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ADASS claims rise in living wage could ‘destabilise’ care market

Government plans to increase the National Living Wage (NLW) could ‘destabilise already fragile care markets’ the president of the Association of Directors of Adult Social Services (ADASS) has warned.

Last month, government bosses announced plans to increase the NLW from £8.21 to £8.72 for those aged 25 and over, coming into effect on April 1 2020.

Chancellor of the Exchequer, Sajid Javid, said the increase would ‘end low pay and put more money in the pockets of hard-working families’. However, president of ADASS, Julie Ogley, said the government will need to provide additional funding to social care or risk destabilising the market.

She said: ‘We welcome the government’s announcement of an increase in the wages of the lowest-paid workers. This recognises the skilled and compassionate work that care workers undertake each and every day to support some of the most vulnerable members of our communities.

‘The government will clearly need to fund this significant commitment and adjust the funding available to local government and social care accordingly. If government does not provide additional funding, then this will further destabilise already fragile care markets with a clear impact on those of us who need care and support.

‘Prior to this announcement, our autumn survey found that nearly all directors (94%) say that have little or no confidence that they will be able to deliver their statutory responsibilities for care market sustainability by the end of 2020/21.  Any further hole in the finances would make the task even more difficult.’

The Conservatives pledged £1bill per year in their manifesto to be shared between children’s and adult’s social care, however, experts have warned that without a long-term funding solution it will have no impact.

Professor Martin Green OBE, chief executive of Care England said: ‘The increase in the living wage is significantly above inflation and cannot be afforded unless the government, who is the major customer of social care, delivers the money to care providers before the increases happen.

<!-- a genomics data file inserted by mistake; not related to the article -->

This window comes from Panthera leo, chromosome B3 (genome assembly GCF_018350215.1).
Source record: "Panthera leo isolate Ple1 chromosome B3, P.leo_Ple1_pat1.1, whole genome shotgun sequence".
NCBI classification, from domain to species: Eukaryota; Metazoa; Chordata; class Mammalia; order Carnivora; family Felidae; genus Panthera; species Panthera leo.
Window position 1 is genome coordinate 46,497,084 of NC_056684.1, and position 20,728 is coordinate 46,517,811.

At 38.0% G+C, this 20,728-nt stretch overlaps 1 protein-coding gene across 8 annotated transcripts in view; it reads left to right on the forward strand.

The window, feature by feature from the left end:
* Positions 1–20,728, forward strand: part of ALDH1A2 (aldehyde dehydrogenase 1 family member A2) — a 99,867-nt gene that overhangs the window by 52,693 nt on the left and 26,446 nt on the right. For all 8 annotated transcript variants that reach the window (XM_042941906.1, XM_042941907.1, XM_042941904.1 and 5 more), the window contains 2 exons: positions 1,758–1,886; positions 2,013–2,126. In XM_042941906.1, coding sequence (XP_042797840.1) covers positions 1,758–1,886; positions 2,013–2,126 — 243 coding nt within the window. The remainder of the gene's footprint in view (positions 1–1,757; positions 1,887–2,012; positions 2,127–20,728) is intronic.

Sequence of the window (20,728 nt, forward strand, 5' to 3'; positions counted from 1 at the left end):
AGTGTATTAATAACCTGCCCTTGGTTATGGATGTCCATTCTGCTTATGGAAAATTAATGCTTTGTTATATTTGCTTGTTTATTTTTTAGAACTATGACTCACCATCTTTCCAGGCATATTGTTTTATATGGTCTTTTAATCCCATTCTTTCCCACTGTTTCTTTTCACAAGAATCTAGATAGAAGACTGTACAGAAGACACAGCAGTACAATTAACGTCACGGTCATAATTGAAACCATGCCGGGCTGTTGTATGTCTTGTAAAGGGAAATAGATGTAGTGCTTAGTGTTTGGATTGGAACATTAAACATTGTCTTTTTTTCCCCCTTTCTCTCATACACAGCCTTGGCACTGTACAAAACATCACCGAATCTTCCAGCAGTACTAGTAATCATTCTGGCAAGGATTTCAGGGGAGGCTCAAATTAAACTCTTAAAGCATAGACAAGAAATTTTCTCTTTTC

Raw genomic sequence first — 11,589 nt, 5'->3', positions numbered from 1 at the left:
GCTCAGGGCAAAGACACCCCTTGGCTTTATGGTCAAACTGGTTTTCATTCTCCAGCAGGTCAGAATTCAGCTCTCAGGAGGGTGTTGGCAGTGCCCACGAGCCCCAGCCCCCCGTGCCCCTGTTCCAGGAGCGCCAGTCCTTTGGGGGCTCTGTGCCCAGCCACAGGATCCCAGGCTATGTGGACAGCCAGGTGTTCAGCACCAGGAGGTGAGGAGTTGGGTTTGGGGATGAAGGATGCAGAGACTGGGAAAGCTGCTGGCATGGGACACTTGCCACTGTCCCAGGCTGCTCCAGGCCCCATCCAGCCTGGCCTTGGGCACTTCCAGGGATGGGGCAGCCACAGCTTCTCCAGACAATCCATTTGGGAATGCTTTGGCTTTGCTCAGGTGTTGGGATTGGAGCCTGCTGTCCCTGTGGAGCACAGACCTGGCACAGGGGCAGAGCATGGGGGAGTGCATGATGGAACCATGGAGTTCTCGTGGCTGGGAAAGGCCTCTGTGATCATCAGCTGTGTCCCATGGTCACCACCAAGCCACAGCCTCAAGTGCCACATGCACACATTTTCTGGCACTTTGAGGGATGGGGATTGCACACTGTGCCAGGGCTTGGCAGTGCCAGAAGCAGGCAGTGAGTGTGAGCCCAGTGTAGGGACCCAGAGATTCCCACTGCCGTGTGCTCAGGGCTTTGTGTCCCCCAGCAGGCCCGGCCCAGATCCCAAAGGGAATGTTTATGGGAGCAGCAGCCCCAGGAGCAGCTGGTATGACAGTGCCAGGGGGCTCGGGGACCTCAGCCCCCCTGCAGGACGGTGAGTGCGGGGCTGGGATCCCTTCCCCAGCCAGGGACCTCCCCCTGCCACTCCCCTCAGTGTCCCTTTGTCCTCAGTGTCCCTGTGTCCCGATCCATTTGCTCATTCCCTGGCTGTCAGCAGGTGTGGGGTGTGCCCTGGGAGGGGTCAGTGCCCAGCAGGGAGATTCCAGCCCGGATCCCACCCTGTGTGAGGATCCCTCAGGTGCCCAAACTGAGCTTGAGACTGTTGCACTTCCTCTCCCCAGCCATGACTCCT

‘For many years we have seen successive governments increasing the living wage and expecting care providers to absorb this without any extra funding.

‘The Government is pouring money into the NHS, and this will not have an impact unless they deliver a long-term funding solution for social care.

‘The care sector needs to see  enough money to cover increases in the living wage and this money should be delivered directly to care providers because when it goes into local authority budgets, much of it leaks and does not reach the front line’

Andrew Furey is a former care worker who now heads up #awakeonasleepin, a careworkers-collective advocating for government to close the loopholes that allow social care providers to avoid paying care workers national minimum wage.

He said it is the responsibility of big care organisations to help smaller providers by demanding government provide funding specifically for care staff wage rises.

He said:  ‘We share their concerns about funding social care, but we also think it’s disgraceful that an industry that chooses to ignore the National Minimum Wage regulations would complain about being underfunded.

‘Social care providers make this argument against increasing the minimum and living wage every time it’s increased. If they want to take the pressure off why don’t they cut their boardroom pay?

‘We understand it’ll be difficult for smaller providers to pay for the increased wages. But the big providers make enough in profits to cover an increase in pay for their staff.

‘They have the power, so the responsibility is on them to come out and asked the government for funding to pay specifically for wage rises, it’s the only way to ensure it will go to the staff.’

Photo credit – Pixabay

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